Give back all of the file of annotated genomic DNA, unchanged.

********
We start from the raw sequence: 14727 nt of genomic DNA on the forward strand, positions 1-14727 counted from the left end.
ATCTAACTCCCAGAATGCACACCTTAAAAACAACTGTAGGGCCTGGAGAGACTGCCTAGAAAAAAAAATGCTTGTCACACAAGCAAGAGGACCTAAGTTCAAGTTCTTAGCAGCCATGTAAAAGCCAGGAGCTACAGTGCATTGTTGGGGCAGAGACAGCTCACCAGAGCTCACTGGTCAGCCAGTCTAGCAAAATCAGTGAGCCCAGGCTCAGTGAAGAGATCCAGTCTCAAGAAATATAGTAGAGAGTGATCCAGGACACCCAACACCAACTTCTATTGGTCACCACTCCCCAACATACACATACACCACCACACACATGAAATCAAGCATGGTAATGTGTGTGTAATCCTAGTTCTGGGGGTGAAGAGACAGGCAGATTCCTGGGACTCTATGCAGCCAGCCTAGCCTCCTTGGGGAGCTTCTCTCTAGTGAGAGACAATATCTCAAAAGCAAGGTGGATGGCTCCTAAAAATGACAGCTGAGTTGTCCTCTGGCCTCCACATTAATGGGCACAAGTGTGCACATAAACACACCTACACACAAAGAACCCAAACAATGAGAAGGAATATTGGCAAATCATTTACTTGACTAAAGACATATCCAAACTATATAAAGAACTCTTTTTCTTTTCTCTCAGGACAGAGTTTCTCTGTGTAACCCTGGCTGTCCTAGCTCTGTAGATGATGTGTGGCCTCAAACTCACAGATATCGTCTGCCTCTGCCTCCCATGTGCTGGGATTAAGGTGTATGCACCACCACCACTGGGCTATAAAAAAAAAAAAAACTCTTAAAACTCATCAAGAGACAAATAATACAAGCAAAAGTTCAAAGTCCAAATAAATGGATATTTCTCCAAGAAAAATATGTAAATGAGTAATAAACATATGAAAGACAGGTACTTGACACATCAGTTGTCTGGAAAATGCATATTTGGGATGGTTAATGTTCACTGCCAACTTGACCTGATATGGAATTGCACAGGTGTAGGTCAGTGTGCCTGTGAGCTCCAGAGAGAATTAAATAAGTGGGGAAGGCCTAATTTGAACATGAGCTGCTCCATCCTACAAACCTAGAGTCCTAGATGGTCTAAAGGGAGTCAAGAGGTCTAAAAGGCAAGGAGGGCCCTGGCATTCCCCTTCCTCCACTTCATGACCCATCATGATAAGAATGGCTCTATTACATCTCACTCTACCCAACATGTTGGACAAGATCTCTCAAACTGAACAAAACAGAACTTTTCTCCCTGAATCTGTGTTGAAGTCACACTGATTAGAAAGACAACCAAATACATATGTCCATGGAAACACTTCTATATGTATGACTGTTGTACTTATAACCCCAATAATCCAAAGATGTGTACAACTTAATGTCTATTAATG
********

We start from the raw sequence: 14727 nt of genomic DNA on the forward strand, positions 1-14727 counted from the left end.
ATCTAACTCCCAGAATGCACACCTTAAAAACAACTGTAGGGCCTGGAGAGACTGCCTAGAAAAAAAAATGCTTGTCACACAAGCAAGAGGACCTAAGTTCAAGTTCTTAGCAGCCATGTAAAAGCCAGGAGCTACAGTGCATTGTTGGGGCAGAGACAGCTCACCAGAGCTCACTGGTCAGCCAGTCTAGCAAAATCAGTGAGCCCAGGCTCAGTGAAGAGATCCAGTCTCAAGAAATATAGTAGAGAGTGATCCAGGACACCCAACACCAACTTCTATTGGTCACCACTCCCCAACATACACATACACCACCACACACATGAAATCAAGCATGGTAATGTGTGTGTAATCCTAGTTCTGGGGGTGAAGAGACAGGCAGATTCCTGGGACTCTATGCAGCCAGCCTAGCCTCCTTGGGGAGCTTCTCTCTAGTGAGAGACAATATCTCAAAAGCAAGGTGGATGGCTCCTAAAAATGACAGCTGAGTTGTCCTCTGGCCTCCACATTAATGGGCACAAGTGTGCACATAAACACACCTACACACAAAGAACCCAAACAATGAGAAGGAATATTGGCAAATCATTTACTTGACTAAAGACATATCCAAACTATATAAAGAACTCTTTTTCTTTTCTCTCAGGACAGAGTTTCTCTGTGTAACCCTGGCTGTCCTAGCTCTGTAGATGATGTGTGGCCTCAAACTCACAGATATCGTCTGCCTCTGCCTCCCATGTGCTGGGATTAAGGTGTATGCACCACCACCACTGGGCTATAAAAAAAAAAAAAACTCTTAAAACTCATCAAGAGACAAATAATACAAGCAAAAGTTCAAAGTCCAAATAAATGGATATTTCTCCAAGAAAAATATGTAAATGAGTAATAAACATATGAAAGACAGGTACTTGACACATCAGTTGTCTGGAAAATGCATATTTGGGATGGTTAATGTTCACTGCCAACTTGACCTGATATGGAATTGCACAGGTGTAGGTCAGTGTGCCTGTGAGCTCCAGAGAGAATTAAATAAGTGGGGAAGGCCTAATTTGAACATGAGCTGCTCCATCCTACAAACCTAGAGTCCTAGATGGTCTAAAGGGAGTCAAGAGGTCTAAAAGGCAAGGAGGGCCCTGGCATTCCCCTTCCTCCACTTCATGACCCATCATGATAAGAATGGCTCTATTACATCTCACTCTACCCAACATGTTGGACAAGATCTCTCAAACTGAACAAAACAGAACTTTTCTCCCTGAATCTGTGTTGAAGTCACACTGATTAGAAAGACAACCAAATACATATGTCCATGGAAACACTTCTATATGTATGACTGTTGTACTTATAACCCCAATAATCCAAAGATGTGTACAACTTAATGTCTATTAATG